3 Creating your online profile
To make the most of LinkedIn, you need to build up your profile with as much relevant information as possible. Having a completed profile offers you a greater chance for networking success, and LinkedIn helps you with suggestions along the way to complete your profile. Creating your profile is the online equivalent of creating your CV, so is a core task of your identity work.
Tips for building an effective profile that attracts recruiters/employers
During the first stage of setting up your profile, LinkedIn will give you useful suggestions and recommendations. For example, you may not have thought about adding any additional languages you can speak or awards you have received as well as the usual qualifications (Figure 3).
- It’s important to include a professional looking photograph. Your photo should have only you in it from the shoulders up. If you already have a photo on LinkedIn, make sure it’s up to date, as an old photo can cause a surprise when you meet someone in person! To make the most of your profile, get a professional photographer or ask someone with a good quality camera to take your photo. Dress smartly, as if you are attending an interview, and keep the background simple so as not to detract from your face.
- Your professional tagline (under your name) is a great opportunity to use some key words to highlight what you have to offer in terms of skills; for example, research and problem solving or communications skills. Most people use the tagline to show their current job title, but if you are not currently working then you will need to think up a tagline that sums up your experience and what you are hoping to do, using language that attracts recruiters. Activity 3 will help you with developing such a tagline.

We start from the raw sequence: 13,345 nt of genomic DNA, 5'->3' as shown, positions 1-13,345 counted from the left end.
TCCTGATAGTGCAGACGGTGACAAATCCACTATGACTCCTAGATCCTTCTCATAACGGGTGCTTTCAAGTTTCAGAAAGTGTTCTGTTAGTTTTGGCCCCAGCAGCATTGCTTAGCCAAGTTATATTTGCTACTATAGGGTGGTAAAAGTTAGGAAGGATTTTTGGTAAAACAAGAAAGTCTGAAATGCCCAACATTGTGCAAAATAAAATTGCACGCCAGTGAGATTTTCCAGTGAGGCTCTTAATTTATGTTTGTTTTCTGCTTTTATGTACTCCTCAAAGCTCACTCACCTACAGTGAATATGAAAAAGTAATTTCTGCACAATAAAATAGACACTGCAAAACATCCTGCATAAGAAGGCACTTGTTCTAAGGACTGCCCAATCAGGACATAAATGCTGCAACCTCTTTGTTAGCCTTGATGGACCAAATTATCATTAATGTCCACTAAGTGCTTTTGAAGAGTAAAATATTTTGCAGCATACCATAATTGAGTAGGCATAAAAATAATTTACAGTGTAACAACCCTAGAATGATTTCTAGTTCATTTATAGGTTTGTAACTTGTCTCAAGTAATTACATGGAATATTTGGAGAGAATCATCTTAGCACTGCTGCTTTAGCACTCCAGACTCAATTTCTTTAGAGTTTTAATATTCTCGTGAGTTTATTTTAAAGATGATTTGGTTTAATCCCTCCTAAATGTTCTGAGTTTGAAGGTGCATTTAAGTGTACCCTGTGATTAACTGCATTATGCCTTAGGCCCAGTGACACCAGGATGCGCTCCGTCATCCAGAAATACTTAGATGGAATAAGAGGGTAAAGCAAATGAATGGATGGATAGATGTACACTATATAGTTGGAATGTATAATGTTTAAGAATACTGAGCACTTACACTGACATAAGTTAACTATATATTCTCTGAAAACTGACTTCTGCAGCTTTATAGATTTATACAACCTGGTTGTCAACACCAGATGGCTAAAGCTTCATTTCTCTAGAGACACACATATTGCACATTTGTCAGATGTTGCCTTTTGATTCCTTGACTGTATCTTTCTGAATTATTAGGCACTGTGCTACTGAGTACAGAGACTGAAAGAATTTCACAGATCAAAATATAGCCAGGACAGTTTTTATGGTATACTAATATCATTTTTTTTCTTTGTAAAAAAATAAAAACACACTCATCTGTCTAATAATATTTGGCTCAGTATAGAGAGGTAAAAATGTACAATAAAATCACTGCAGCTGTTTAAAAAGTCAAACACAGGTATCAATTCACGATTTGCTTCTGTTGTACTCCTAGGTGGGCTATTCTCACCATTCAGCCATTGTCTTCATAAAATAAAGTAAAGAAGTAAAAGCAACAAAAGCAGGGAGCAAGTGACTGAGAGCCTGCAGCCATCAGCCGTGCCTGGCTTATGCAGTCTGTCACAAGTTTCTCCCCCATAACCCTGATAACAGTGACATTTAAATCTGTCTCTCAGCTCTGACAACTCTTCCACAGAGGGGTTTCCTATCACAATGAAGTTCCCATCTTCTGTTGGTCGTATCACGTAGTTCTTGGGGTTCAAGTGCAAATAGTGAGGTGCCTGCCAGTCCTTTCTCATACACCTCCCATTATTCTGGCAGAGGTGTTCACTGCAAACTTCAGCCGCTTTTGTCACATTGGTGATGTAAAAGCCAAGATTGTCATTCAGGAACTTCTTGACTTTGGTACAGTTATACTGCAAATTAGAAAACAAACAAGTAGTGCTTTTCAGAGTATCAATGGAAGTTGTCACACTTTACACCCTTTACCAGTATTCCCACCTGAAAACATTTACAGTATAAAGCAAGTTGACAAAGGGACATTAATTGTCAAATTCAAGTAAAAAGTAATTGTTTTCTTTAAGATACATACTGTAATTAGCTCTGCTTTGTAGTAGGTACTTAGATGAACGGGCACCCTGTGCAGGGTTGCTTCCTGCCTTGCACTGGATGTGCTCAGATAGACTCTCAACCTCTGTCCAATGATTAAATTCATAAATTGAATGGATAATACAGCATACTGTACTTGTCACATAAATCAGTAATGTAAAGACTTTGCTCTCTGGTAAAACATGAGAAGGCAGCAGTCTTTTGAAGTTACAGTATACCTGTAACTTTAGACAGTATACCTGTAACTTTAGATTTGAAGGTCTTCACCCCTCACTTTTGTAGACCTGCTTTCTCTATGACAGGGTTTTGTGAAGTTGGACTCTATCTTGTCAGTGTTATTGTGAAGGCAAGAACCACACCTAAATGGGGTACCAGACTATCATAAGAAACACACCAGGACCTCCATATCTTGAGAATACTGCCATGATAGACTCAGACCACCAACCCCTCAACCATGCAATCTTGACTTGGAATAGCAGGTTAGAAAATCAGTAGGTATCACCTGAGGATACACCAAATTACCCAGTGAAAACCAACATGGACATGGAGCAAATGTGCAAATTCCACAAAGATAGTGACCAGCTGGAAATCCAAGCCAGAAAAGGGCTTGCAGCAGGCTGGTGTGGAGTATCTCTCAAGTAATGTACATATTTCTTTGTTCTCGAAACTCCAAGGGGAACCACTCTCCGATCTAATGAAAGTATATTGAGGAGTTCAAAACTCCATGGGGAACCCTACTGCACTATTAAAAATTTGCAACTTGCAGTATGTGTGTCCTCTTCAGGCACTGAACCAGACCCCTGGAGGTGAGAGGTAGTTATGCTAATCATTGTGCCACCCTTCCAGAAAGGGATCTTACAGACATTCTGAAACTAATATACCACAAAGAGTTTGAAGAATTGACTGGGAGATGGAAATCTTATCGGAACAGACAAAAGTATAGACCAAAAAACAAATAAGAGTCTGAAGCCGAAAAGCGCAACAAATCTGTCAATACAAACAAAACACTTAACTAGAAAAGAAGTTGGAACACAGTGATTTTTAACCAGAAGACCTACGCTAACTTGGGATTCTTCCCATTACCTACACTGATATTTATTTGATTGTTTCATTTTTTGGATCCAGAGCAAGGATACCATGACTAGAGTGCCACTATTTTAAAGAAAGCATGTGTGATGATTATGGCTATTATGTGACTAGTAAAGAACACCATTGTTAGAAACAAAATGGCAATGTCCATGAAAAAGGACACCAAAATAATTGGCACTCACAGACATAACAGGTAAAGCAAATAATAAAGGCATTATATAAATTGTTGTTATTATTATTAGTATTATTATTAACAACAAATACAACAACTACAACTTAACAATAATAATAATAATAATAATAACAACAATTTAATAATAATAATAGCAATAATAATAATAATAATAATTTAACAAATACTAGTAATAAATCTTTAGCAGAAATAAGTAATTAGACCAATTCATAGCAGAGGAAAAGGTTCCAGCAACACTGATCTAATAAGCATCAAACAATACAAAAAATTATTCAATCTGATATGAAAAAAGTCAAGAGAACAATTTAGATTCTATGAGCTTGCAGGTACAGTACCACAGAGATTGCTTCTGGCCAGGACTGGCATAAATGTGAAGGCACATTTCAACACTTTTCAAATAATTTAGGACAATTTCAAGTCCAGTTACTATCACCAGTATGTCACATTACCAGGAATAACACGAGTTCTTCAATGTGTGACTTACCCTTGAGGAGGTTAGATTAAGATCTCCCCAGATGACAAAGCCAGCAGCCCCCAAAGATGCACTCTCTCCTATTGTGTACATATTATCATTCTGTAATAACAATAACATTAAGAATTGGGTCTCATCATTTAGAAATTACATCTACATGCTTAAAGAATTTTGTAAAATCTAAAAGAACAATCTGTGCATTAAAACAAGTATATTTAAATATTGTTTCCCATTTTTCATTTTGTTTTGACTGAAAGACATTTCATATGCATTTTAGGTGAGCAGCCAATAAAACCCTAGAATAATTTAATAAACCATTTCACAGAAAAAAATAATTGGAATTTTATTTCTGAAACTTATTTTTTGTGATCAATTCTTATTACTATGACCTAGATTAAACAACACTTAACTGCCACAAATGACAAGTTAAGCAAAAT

Activity 3 Creating a tagline that attracts recruiters
When you are creating your tagline, you need to use attention-grabbing keywords that will help to entice a recruiter into looking through your profile and seeing what you have to offer.
Start by thinking about keywords that recruiters would use to find you on LinkedIn – you will find inspiration in job descriptions in the ‘essential criteria’ section and other LinkedIn profiles. For example, if you are looking for a mechanical engineering role you could use some of the following keywords: analysis, CAD, development, performance, testing, engineering, electrical, and so on.
In marketing language, your tagline is essentially your Unique Selling Point (USP). What unique qualities or skills do you have that you can offer an employer? Put yourself in the employer’s shoes and ask yourself questions: ‘Why should I hire you? What have you got to offer my company? What value can you bring to a company or organisation?’